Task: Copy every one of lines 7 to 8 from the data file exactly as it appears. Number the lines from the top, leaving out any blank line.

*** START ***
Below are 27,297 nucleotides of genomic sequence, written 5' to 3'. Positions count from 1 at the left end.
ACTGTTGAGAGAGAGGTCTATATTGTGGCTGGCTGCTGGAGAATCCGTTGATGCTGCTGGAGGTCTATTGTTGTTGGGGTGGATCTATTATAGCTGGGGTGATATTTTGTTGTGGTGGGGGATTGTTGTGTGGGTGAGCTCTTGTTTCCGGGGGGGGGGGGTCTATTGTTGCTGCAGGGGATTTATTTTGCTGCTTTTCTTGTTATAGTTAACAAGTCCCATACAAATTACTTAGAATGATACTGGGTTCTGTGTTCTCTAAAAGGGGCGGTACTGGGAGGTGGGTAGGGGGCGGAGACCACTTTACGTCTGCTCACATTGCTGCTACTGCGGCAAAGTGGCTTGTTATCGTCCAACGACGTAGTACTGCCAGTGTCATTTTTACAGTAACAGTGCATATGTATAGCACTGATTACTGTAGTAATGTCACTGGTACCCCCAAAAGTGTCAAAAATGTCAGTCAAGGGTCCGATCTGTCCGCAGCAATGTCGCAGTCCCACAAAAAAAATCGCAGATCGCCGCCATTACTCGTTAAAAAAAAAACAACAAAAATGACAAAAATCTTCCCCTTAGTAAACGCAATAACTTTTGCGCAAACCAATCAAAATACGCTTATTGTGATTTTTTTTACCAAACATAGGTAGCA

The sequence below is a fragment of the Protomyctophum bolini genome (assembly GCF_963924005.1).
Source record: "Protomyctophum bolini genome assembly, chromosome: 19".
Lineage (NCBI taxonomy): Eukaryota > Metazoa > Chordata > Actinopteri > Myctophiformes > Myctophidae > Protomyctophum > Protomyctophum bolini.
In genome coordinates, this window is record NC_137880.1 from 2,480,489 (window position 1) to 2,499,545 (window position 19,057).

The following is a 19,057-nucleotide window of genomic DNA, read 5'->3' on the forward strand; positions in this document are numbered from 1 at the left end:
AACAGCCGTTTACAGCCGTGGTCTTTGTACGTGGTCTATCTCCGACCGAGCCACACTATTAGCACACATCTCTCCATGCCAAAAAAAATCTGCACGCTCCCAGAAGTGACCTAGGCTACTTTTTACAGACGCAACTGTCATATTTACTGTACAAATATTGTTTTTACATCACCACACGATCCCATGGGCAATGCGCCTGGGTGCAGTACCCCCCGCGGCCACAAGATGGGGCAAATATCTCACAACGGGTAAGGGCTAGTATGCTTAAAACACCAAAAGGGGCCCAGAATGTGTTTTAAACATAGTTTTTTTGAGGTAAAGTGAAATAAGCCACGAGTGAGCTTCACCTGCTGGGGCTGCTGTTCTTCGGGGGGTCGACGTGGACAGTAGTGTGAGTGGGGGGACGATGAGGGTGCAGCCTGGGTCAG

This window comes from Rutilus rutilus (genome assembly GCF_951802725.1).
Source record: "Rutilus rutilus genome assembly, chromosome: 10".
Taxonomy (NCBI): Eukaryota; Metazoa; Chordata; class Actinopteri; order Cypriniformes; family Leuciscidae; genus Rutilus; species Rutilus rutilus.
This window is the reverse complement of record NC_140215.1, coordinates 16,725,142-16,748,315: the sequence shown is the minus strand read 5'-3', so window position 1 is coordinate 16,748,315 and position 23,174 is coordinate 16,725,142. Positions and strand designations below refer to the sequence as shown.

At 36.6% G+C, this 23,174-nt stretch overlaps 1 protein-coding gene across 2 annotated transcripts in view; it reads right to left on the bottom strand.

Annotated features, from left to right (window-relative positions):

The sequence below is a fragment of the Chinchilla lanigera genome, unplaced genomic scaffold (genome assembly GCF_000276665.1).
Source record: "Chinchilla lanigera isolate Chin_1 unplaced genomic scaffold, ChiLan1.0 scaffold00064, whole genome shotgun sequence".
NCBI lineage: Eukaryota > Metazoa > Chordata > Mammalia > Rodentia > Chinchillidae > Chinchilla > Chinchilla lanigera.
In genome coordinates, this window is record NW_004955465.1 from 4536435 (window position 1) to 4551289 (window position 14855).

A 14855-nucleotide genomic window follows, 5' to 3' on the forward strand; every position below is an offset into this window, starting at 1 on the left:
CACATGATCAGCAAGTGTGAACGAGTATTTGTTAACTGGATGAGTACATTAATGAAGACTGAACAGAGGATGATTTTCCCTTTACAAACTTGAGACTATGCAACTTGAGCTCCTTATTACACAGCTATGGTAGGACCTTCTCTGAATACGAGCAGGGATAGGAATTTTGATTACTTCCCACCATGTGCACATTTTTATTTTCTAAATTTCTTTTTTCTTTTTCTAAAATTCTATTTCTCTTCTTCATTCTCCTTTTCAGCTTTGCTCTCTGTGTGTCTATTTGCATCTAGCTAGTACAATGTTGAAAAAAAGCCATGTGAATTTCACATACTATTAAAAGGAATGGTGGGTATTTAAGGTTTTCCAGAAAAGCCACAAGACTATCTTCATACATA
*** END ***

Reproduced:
The following is a 19,057-nucleotide window of genomic DNA, read 5'->3' on the forward strand; positions in this document are numbered from 1 at the left end:
AACAGCCGTTTACAGCCGTGGTCTTTGTACGTGGTCTATCTCCGACCGAGCCACACTATTAGCACACATCTCTCCATGCCAAAAAAAATCTGCACGCTCCCAGAAGTGACCTAGGCTACTTTTTACAGACGCAACTGTCATATTTACTGTACAAATATTGTTTTTACATCACCACACGATCCCATGGGCAATGCGCCTGGGTGCAGTACCCCCCGCGGCCACAAGATGGGGCAAATATCTCACAACGGGTAAGGGCTAGTATGCTTAAAACACCAAAAGGGGCCCAGAATGTGTTTTAAACATAGTTTTTTTGAGGTAAAGTGAAATAAGCCACGAGTGAGCTTCACCTGCTGGGGCTGCTGTTCTTCGGGGGGTCGACGTGGACAGTAGTGTGAGTGGGGGGACGATGAGGGTGCAGCCTGGGTCAG